Tuesday, January 25, 2022
8 C
Galway
HomeBeefIreland's and the UK's 'first' fully automated dairy farm
Reading Time: 4 minutes

Ireland’s and the UK’s ‘first’ fully automated dairy farm

Tullynacross Farm, situated in the heart of Poyntzpass, Co. Armagh, is the “first” fully automated dairy farm in Ireland and the UK, according to its proprietor, John Rafferty.

The incorporation of technology has helped the 44-year-old’s thriving 170-acre dairy enterprise reach new heights. Dairying is a family tradition that was started by his father, Pat, in the late 1960s, who is still involved in the calf-rearing end of the enterprise.

Transformation

The farm has undergone a radical transformation over the last decade, with technology proving to be invaluable when it comes to saving time and money and the provision of data.  

“In the years previous to 2008, our herd was mostly autumn/spring-calving and grazing outdoors.” John, best known as ‘The Robot Farmer’, explained to Catherina Cunnane, editor of That’s Farming.

“Our old parlour needed to be upgraded, so we decided that we would put a new parlour in, and it was only by chance I came across robotic milking.”

“After a lot of studying and thinking, we decided we would robots in but first, we would have to keep the cows in all-year-round so we purchased a zero-grazer to see how cows would do indoors.”

After a successful two years indoors, they installed 2 Lely astronauts, an A3 in November 2010 and the Lely automatic feeding system followed in 2012.

With the success of their robotic milking system, they purchased feeding equipment including a Lely Discovery in 2014; a Lely Cosmix in 2014 and a Lely automatic calf feeder in 2016.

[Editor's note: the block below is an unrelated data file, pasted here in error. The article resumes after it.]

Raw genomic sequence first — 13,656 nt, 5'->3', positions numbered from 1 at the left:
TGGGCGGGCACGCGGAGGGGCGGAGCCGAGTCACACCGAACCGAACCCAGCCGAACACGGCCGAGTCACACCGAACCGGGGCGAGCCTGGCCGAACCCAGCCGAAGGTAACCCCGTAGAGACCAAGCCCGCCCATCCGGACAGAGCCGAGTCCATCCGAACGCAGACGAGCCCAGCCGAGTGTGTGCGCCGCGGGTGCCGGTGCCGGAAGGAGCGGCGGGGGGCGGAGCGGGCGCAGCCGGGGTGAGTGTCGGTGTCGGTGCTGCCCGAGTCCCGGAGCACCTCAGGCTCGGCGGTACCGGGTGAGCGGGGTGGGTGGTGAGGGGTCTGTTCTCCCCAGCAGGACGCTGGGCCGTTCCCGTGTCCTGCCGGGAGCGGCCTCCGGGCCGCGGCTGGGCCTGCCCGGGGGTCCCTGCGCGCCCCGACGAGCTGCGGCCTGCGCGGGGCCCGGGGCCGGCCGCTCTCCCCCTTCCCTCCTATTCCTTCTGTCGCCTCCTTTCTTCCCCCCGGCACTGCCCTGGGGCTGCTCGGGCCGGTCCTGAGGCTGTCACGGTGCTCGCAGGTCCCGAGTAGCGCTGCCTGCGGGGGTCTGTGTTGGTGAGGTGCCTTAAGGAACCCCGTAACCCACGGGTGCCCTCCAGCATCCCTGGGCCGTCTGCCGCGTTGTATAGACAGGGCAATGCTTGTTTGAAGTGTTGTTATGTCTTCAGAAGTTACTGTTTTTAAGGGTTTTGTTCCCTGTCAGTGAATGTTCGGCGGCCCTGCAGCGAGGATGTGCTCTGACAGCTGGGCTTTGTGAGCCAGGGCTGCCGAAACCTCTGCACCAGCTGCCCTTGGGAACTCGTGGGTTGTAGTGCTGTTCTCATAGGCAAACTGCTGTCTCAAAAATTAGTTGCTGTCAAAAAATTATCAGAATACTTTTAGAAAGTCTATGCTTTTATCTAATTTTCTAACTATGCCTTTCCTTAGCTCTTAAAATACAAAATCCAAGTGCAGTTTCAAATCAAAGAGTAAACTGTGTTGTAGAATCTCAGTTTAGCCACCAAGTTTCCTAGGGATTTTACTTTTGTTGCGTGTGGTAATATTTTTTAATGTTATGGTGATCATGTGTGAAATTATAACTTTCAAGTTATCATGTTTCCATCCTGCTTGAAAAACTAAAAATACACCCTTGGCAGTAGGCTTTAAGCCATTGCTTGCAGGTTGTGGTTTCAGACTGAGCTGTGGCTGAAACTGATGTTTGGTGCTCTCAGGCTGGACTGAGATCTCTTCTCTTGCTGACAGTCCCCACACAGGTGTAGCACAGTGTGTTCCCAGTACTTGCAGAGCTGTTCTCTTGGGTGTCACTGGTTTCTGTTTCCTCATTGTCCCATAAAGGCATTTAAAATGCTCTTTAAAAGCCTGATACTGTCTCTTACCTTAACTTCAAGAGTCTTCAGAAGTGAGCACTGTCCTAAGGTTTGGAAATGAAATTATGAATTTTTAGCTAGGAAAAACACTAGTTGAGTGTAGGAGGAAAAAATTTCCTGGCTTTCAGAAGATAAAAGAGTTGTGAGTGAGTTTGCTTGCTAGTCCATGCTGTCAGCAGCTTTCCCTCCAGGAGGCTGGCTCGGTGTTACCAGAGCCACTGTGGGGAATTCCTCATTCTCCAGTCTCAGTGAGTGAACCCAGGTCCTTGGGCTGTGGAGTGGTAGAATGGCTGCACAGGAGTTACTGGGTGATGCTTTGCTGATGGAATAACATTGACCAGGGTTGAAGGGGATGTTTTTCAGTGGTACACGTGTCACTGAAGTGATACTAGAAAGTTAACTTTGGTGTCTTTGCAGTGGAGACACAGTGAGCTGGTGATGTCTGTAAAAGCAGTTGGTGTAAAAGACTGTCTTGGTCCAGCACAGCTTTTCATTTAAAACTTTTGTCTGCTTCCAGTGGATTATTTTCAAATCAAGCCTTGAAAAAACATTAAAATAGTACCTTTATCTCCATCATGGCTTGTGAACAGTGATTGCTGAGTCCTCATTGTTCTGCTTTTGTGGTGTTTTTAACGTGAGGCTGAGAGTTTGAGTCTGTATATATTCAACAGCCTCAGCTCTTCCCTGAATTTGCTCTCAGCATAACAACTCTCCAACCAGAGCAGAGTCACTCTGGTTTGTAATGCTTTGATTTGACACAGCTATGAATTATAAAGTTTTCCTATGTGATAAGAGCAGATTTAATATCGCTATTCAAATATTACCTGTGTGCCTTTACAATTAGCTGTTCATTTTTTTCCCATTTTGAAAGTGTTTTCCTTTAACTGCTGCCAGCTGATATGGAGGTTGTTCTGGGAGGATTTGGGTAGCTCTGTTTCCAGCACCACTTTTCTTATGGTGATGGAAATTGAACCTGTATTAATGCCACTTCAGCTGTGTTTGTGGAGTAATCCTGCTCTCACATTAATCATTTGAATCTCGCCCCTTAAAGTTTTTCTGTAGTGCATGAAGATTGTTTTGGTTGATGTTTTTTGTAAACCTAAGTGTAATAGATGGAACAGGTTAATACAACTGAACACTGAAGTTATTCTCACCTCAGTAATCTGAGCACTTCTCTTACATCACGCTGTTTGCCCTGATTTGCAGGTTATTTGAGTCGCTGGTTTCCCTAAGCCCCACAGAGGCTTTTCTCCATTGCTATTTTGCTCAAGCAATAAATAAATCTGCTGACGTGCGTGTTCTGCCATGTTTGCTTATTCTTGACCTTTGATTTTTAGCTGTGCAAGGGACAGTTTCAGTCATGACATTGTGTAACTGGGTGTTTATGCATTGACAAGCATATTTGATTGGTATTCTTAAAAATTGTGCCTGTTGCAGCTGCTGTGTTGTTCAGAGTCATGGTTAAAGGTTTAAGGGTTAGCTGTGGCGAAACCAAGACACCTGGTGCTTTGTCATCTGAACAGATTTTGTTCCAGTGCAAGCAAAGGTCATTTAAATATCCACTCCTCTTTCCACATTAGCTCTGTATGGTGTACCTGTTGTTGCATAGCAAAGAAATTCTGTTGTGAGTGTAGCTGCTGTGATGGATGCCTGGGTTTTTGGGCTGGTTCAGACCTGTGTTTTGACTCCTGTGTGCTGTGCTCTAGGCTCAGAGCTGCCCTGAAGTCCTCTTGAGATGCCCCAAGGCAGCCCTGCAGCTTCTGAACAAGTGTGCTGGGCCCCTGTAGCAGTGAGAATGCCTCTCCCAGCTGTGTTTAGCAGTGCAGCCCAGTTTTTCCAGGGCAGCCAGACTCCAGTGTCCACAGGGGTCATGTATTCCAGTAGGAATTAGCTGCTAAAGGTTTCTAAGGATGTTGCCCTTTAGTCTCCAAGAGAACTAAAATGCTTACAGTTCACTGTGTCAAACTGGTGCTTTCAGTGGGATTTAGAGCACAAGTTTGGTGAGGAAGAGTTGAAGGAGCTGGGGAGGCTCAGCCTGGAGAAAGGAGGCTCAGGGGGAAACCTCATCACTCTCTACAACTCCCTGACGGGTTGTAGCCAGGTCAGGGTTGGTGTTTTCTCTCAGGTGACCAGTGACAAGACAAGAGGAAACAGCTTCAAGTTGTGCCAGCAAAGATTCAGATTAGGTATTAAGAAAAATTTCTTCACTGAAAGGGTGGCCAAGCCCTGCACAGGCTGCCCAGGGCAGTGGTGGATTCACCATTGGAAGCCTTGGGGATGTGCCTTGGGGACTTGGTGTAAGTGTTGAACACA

“The Vector has saved approximately £170 per month on diesel and it has saved me a lot of time roughly, 30-35 hours per week in feeding.”

All-year-round calving and breeding programme

The father-and-son duo have approximately 150 high-yielding Holstein Friesian cows plus followers.

“We only milk between 110-115 cows at any one time on two robots as we try to keep 10% free-time on the system, so cows don’t have to queue-up to be milked.”

“The herd calves all-year-round to suit robots to try to keep production the same every month but no calvings take place in July so I can go on holidays.”

“We strive to keep medium-sized cows with a good chest depth and width, good feet and legs and a temperament.”

John, a qualified AI technican, AI’s cows and heifers using sexed semen, with Belgian Blue beef sires also formed part of the breeding programme.

“The time saved by the addition of the Lely Vector has enabled me to do AI and foot trimming courses and now I do all AI and foot trimming on-farm.”

They rear their own replacements, which calve down at 24-months, while all beef calves are kept for 7-8-months and sold as strong stores.

Performance 

Currently, cows, which are milked, on average, three times per day, are 200 DIM (days in milk), averaging 30-litres at 4.5% butterfat and 3.5% protein.

Last year’s benchmarking figures with CAFRE are 9,700-litres at 4.15% butterfat and 3.38% protein, SCC at 168 and TBC at 8. 

“Every year, I try to improve my milk from forage figures, although, that can be very weather-dependent.”

“Grassland management is important to me as I have been zero-grazing this past 12 years. I only want quality going into cows, be it silage or fresh grass,” added John, a member of BDG (Business development group) with local farmers and host farmer for a Technology Development Group (TDF) based around cow mobility and preventive measures in lameness in association with CAFRE.

“With robotic milking, finishing time with me is never the same – It can be 9pm or later. If going out with family, my finishing time could be 5-6pm, but ideally, 7:30pm would be a good time to finish.”

Future

John is satisfied with the current performance and size of the herd, with an objective to maintain the herd at 150-160 cows and produce a level supply of milk all-year-round to make his robots more efficient.

“My ambitions for the herd in the next few years is to produce a tonne of solids/cow/year by increasing yields and butterfat and protein.” 

“Going forward, the focus will be to keep on improving grassland and to be as efficient as possible – we would like to invest more in renewable energy to add to our 20kw PV solar panels,” John concluded.

Information

For more information, see ‘The Robot Farmer’s’ Facebook page, Instagram or YouTube.

- Advertisment -

Most Popular